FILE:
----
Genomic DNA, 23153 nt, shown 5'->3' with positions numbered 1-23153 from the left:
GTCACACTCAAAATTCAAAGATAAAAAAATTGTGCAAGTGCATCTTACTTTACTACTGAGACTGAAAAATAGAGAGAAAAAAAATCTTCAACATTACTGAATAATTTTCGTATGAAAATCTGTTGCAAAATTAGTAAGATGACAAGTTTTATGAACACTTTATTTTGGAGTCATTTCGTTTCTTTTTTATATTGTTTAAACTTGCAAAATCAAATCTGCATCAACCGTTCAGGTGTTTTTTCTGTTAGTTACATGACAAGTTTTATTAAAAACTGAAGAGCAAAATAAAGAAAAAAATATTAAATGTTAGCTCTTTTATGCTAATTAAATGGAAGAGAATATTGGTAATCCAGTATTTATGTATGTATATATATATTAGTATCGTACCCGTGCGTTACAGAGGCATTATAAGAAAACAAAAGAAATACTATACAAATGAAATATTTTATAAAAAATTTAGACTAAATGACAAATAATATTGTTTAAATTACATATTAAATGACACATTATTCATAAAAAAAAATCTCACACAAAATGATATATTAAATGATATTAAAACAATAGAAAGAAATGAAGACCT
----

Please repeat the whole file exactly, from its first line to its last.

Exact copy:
Genomic DNA, 23153 nt, shown 5'->3' with positions numbered 1-23153 from the left:
GTCACACTCAAAATTCAAAGATAAAAAAATTGTGCAAGTGCATCTTACTTTACTACTGAGACTGAAAAATAGAGAGAAAAAAAATCTTCAACATTACTGAATAATTTTCGTATGAAAATCTGTTGCAAAATTAGTAAGATGACAAGTTTTATGAACACTTTATTTTGGAGTCATTTCGTTTCTTTTTTATATTGTTTAAACTTGCAAAATCAAATCTGCATCAACCGTTCAGGTGTTTTTTCTGTTAGTTACATGACAAGTTTTATTAAAAACTGAAGAGCAAAATAAAGAAAAAAATATTAAATGTTAGCTCTTTTATGCTAATTAAATGGAAGAGAATATTGGTAATCCAGTATTTATGTATGTATATATATATTAGTATCGTACCCGTGCGTTACAGAGGCATTATAAGAAAACAAAAGAAATACTATACAAATGAAATATTTTATAAAAAATTTAGACTAAATGACAAATAATATTGTTTAAATTACATATTAAATGACACATTATTCATAAAAAAAAATCTCACACAAAATGATATATTAAATGATATTAAAACAATAGAAAGAAATGAAGACCT